(From the archives of My Documents)
The alphabet might be running out of letters for American civilization since Douglas Coupland popularized the phrase “Generation X” in his 1991 novel of the same name to describe the information-laden, status-obsessed culture of post-war adult children. The conclusion of the Generation alphabet offers an eschatological prediction for the most recent generations due to their waning sense of initiative, i.e. the Generation Y’s – those who witnessed the transition to Internet culture and now champion the shortcuts that technology offers – and the Generation Z’s, the sleepiest of generations, perennially breast-fed by the Internet and sedate from being overly-nurtured with information. The characters in Coupland’s novel are dubbed members of the “X Generation” because they feel without roots, similar to how Malcolm X adopted his namesake as a refusal of the surname handed to him by white culture, choosing “X” to stand in for a forever blank space. Coupland’s characters are refusing the legacy that has been handed to them by the Baby Boomers and their collective mentality of steady job + porcelain family = life success, but it leaves them feeling nomadic, or – more appropriately – homeless, forcing the characters to dabble in everything without settling in anything. They work when necessary, but don’t establish careers, instead working what Coupland coins as “McJobs,” or “low-pay, low-prestige, low-dignity, low-benefit, no-future job(s) in the service sector.”
Instead of maintaining and pursuing goals, narrator Andy and his roommate friends Dag and Claire spend their time telling each other stories (some more non-fictional than the allegorist would like to let on), escaping through the narratives of others to distract from the apparent stasis of their own personal narrative arcs. Coupland even structures the novel as a frame narrative to mimic this generational need of fiction to blanket the ennui of day-to-day life. Stories and the little action present within the novel can be considered a distraction from deleterious thoughts, and Coupland once again embodies this idea structurally by adjoining the text on each page with prodigious margins in which he presents his invented Generation X nomenclature, single-frame comics, and propaganda-like slogans (i.e. “YOU ARE NOT YOUR EGO”), each graphic serving as a distraction for the reader. When considering the novel as a product within the context of consumer America – a culture of cardigans and ski vacations, where creative minds focus their energy on advertising and peddling products to the masses – it becomes evident that Coupland is forecasting the trend of stunted growth in American youth due to their immersion in commercial culture, which strips them of an identity altogether by bombarding them with testimonials about what their identities should be. Young people are turned into statistics, and everyone is conditioned to crave his or her slice of the pie chart.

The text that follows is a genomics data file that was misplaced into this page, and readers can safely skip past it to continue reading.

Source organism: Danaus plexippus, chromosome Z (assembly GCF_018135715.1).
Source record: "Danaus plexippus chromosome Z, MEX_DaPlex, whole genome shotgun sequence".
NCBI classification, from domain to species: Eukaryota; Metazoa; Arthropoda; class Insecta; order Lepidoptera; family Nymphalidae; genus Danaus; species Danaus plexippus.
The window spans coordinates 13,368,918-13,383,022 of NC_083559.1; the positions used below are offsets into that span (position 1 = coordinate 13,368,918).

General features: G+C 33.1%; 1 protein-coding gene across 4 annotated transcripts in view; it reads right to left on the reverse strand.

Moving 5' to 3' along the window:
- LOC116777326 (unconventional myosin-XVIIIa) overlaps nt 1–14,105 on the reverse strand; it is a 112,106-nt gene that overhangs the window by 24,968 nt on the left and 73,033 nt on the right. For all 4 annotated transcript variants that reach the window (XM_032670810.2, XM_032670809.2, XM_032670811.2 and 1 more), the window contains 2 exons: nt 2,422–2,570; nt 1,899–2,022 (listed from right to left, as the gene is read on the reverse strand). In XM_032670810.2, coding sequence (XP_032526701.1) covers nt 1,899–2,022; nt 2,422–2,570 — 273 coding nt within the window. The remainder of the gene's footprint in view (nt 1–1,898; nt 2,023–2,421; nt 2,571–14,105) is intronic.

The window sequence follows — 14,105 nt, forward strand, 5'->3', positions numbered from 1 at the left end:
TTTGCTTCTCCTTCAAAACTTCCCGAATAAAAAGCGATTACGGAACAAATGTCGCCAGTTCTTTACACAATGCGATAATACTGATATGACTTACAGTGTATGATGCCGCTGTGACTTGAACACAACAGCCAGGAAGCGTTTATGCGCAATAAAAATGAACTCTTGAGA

Andy and his friends can’t decide what they want to be, and they are exhausted from the decision-making process. So, the joint decision by Dag and Claire to move to Mexico to open their own bed-and-breakfast at the end of the novel seems more parts impulsive Generation X logic than convenient deus ex machina. The novel concludes with Andy driving to Mexico to join his friends. On the way, he stops in the town of Brawley to ogle a burning field, which has become a traffic-halting spectacle. After observing the carbonized black soil of the scorched field in contrast with a “jet-white” bird circling over the field, Andy is scratched on the scalp by the bird’s talons, a proverbial knocking of the head, whereupon he is subsequently mauled by a group of mentally retarded teenagers who pat him heavily, yet affectionately, on his back and then all over his body in an effort to heal him, sending Andy into an asexual ecstasy of human touch. This is perhaps Coupland’s not-so-subtle hint to the reader that all these apathetic, malaise-ridden youth might need is the earnest, agenda-free physical touch of their peers, which gives substance to some spectral, emotional void that exists between them and their middle-class families. The root of all problems for Coupland’s brooding characters is a typical middle class affliction: they are provided for enough to remain comfortable throughout life, but their achievements are never worthy of an academic lecture or television interview. As Coupland writes, “it is the price paid for day-to-day comfort and silence. And because of this price, all happinesses are sterile; all sadnesses go unpitied.” Through their paltry, middle-class trials, Generation X-ers have always remained (voluntarily) voiceless. Douglas Coupland simply took the initiative to start speaking for them.